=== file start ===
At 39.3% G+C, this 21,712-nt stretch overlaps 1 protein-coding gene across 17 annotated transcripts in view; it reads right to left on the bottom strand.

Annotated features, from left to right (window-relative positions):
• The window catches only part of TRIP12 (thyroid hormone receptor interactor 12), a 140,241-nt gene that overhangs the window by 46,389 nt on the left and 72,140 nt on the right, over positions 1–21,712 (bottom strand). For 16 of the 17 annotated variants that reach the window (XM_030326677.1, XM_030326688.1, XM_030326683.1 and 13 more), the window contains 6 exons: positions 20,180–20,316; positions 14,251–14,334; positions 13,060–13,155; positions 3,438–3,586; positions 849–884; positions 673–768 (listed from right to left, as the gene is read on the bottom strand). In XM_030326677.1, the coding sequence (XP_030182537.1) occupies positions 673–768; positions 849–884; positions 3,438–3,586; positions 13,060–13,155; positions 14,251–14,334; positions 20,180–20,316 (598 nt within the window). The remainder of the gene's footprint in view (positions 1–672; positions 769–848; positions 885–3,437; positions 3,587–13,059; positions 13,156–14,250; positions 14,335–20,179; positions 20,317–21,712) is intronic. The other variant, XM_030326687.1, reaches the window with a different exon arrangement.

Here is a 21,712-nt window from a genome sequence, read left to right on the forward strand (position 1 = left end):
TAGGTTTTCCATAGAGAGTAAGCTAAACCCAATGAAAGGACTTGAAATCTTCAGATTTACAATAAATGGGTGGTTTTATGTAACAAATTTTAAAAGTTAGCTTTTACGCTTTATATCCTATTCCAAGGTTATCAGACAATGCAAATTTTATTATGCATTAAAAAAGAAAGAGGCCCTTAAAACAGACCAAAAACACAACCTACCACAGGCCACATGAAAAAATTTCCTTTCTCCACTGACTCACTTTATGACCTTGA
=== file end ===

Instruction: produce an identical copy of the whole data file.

At 39.3% G+C, this 21,712-nt stretch overlaps 1 protein-coding gene across 17 annotated transcripts in view; it reads right to left on the bottom strand.

Annotated features, from left to right (window-relative positions):
• The window catches only part of TRIP12 (thyroid hormone receptor interactor 12), a 140,241-nt gene that overhangs the window by 46,389 nt on the left and 72,140 nt on the right, over positions 1–21,712 (bottom strand). For 16 of the 17 annotated variants that reach the window (XM_030326677.1, XM_030326688.1, XM_030326683.1 and 13 more), the window contains 6 exons: positions 20,180–20,316; positions 14,251–14,334; positions 13,060–13,155; positions 3,438–3,586; positions 849–884; positions 673–768 (listed from right to left, as the gene is read on the bottom strand). In XM_030326677.1, the coding sequence (XP_030182537.1) occupies positions 673–768; positions 849–884; positions 3,438–3,586; positions 13,060–13,155; positions 14,251–14,334; positions 20,180–20,316 (598 nt within the window). The remainder of the gene's footprint in view (positions 1–672; positions 769–848; positions 885–3,437; positions 3,587–13,059; positions 13,156–14,250; positions 14,335–20,179; positions 20,317–21,712) is intronic. The other variant, XM_030326687.1, reaches the window with a different exon arrangement.

Here is a 21,712-nt window from a genome sequence, read left to right on the forward strand (position 1 = left end):
TAGGTTTTCCATAGAGAGTAAGCTAAACCCAATGAAAGGACTTGAAATCTTCAGATTTACAATAAATGGGTGGTTTTATGTAACAAATTTTAAAAGTTAGCTTTTACGCTTTATATCCTATTCCAAGGTTATCAGACAATGCAAATTTTATTATGCATTAAAAAAGAAAGAGGCCCTTAAAACAGACCAAAAACACAACCTACCACAGGCCACATGAAAAAATTTCCTTTCTCCACTGACTCACTTTATGACCTTGA